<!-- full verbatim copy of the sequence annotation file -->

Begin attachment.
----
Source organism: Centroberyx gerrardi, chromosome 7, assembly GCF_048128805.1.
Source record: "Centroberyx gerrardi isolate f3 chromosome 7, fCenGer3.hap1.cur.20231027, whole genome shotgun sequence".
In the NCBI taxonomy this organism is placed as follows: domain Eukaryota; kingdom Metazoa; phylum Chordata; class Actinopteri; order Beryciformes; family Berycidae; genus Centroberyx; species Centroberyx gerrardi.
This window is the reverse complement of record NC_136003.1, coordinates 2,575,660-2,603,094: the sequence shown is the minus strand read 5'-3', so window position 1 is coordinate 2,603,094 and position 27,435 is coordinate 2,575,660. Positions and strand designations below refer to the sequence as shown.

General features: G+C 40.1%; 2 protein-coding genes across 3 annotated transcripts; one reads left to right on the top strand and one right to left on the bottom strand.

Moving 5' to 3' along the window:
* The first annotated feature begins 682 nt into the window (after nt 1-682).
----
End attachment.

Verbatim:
Source organism: Centroberyx gerrardi, chromosome 7, assembly GCF_048128805.1.
Source record: "Centroberyx gerrardi isolate f3 chromosome 7, fCenGer3.hap1.cur.20231027, whole genome shotgun sequence".
In the NCBI taxonomy this organism is placed as follows: domain Eukaryota; kingdom Metazoa; phylum Chordata; class Actinopteri; order Beryciformes; family Berycidae; genus Centroberyx; species Centroberyx gerrardi.
This window is the reverse complement of record NC_136003.1, coordinates 2,575,660-2,603,094: the sequence shown is the minus strand read 5'-3', so window position 1 is coordinate 2,603,094 and position 27,435 is coordinate 2,575,660. Positions and strand designations below refer to the sequence as shown.

General features: G+C 40.1%; 2 protein-coding genes across 3 annotated transcripts; one reads left to right on the top strand and one right to left on the bottom strand.

Moving 5' to 3' along the window:
* The first annotated feature begins 682 nt into the window (after nt 1-682).